May 15: “We are, whether we embrace it or not, just moving parts of a temporary assembly of gas and stardust that was once unimaginably dispersed, as metaphorically related as a grain of sand on Cannon Beach and one on a planet in the Orion Nebula. But the bits of stardust and gas molecules that would become Earth and us, coincidentally formed us and became everything we know and don’t know.” – Joe Cantrell’s photographs reveal the microscopic world around us, and he considers the matter of scale.
June 4: Pride parades may conjure images of rainbows – a riot of color to recall the Stonewall Riot – but K.B. Dixon captures moments of the hubbub in black and white. “However serious the underlying message, organizers have never let it get in the way of the fun. A gaudy and grandiose homage to civil rights, the parade is basically a moving party. It’s about looking spectacular and having a good time—about kinetic energy and saturated color. It is a character-building challenge to the black-and-white photographer.”
July 3: Six months after Eleven men, K.B. Dixon follows up with eleven women: “As with the previous set of portraits, I have tried to produce first a decent photograph—a truthful record, one that honors the unique strength of the medium. I have tried also to produce one that is more than just a simple statement of fact, one that preserves for myself and others a brief glimpse of the being behind the image. These are not formal portraits, but casual ones—portraits that offer, I hope, some of the authentic intimacy that only a guileless reality affords.”
July 5-8: “How to characterize the last day of this year’s Waterfront Blues Festival? Traditionally the festival has ended with the fireworks, late night on the 4th of July, but this year we began with Wednesday, the 4th. Thursday sustained, Friday found new energy. Saturday the 6th, still full of people palpably happy to be there, but more laid back, as though this year’s festivities had proven themselves, reached the peak of their oak barrel fermentation, didn’t need to prove nuthin’ to nobody.” – Joe Cantrell spends four days encountering performers and fans at the Waterfront Blues Festival.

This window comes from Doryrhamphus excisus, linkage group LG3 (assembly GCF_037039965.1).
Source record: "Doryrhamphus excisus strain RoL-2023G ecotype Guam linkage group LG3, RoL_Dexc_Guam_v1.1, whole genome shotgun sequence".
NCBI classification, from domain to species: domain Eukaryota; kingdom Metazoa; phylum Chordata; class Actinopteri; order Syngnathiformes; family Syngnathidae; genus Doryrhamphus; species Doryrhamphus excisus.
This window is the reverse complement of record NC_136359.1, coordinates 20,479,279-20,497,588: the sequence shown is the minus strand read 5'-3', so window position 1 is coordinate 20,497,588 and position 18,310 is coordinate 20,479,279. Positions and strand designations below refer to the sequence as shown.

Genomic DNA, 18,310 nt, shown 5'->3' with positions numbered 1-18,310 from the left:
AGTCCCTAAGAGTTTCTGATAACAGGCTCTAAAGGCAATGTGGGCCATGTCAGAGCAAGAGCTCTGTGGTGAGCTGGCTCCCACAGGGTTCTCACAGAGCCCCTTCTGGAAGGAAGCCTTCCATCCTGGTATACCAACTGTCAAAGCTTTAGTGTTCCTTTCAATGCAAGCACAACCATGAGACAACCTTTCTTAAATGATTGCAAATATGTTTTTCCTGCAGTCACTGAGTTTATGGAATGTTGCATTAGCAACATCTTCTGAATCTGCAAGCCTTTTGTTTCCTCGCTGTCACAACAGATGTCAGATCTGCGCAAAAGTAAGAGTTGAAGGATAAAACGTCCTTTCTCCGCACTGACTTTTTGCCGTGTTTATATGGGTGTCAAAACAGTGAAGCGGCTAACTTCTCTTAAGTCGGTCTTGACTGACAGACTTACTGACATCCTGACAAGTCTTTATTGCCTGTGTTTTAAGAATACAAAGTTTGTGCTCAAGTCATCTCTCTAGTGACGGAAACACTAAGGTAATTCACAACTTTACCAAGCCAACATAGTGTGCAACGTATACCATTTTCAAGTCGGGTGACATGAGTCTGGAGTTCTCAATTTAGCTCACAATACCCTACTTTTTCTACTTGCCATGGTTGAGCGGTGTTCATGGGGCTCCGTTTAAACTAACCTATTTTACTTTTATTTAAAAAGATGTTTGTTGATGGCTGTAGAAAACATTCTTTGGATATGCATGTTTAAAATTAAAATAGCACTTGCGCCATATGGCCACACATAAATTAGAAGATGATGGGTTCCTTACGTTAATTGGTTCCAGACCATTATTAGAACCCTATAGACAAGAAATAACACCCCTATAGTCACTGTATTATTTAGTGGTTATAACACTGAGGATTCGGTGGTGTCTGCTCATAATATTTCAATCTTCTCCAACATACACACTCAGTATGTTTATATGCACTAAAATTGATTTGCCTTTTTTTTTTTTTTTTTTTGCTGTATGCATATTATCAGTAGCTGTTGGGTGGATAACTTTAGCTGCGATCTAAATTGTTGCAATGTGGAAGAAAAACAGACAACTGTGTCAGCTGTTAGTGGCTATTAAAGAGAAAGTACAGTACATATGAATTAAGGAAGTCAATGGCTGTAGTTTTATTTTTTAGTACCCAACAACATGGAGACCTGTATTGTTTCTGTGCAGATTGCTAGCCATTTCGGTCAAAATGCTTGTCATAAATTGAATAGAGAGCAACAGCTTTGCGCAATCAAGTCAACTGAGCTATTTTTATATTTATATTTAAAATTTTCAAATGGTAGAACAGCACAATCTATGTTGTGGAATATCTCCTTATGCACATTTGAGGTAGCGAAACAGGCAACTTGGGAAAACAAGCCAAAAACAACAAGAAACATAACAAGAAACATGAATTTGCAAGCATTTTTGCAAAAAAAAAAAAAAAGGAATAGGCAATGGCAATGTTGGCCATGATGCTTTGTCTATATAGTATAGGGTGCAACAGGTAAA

- Day 1: Photo First: glorious blue Fourth.
- Day 2: Waterfront Blues Festival.
- Day 3: Waterfront Blues Festival.
- Day 4: Waterfront Blues Festival: The End.
Aug. 17: “Saturday Market is not just arts, crafts, and food—it is people to watch. With more than a million visitors every year, it is a phrenologist’s playground, a subject-rich environment that encourages you to produce your very own ‘handcrafted’ opinion of the general body politic.” – K.B. Dixon visits Saturday Market and comes away with images of something uniquely Portland.
Sept. 8: “Having originally served the purpose of providing a creative outlet, fun, and guaranteed glowing feedback for its participants, PHAME changed direction about eight years ago with forward-looking board members and leadership at its helm. It was decided to push for participants’ real potential, respecting them through challenge rather than automatic approval, encouraging them to take risks that inherently have their own rewards.” – Friderike Heuer presents the faces of PHAME, a school of arts and performance for adults with intellectual or developmental disabilities.
Sept. 24: “The museum is packed with mechanical wonders. In addition to the hundreds of antique cars and planes, you will find tractors, gliders, motorcycles, military vehicles, memorabilia, and more. It is managed by its preternaturally affable staff and its director, Judy Newman, with an informal, small-town friendliness that seems itself from another era. The primary focus everywhere is on functional machinery.” – K. B. Dixon visits the Western Antique Aeroplane & Automobile Museum in Hood River.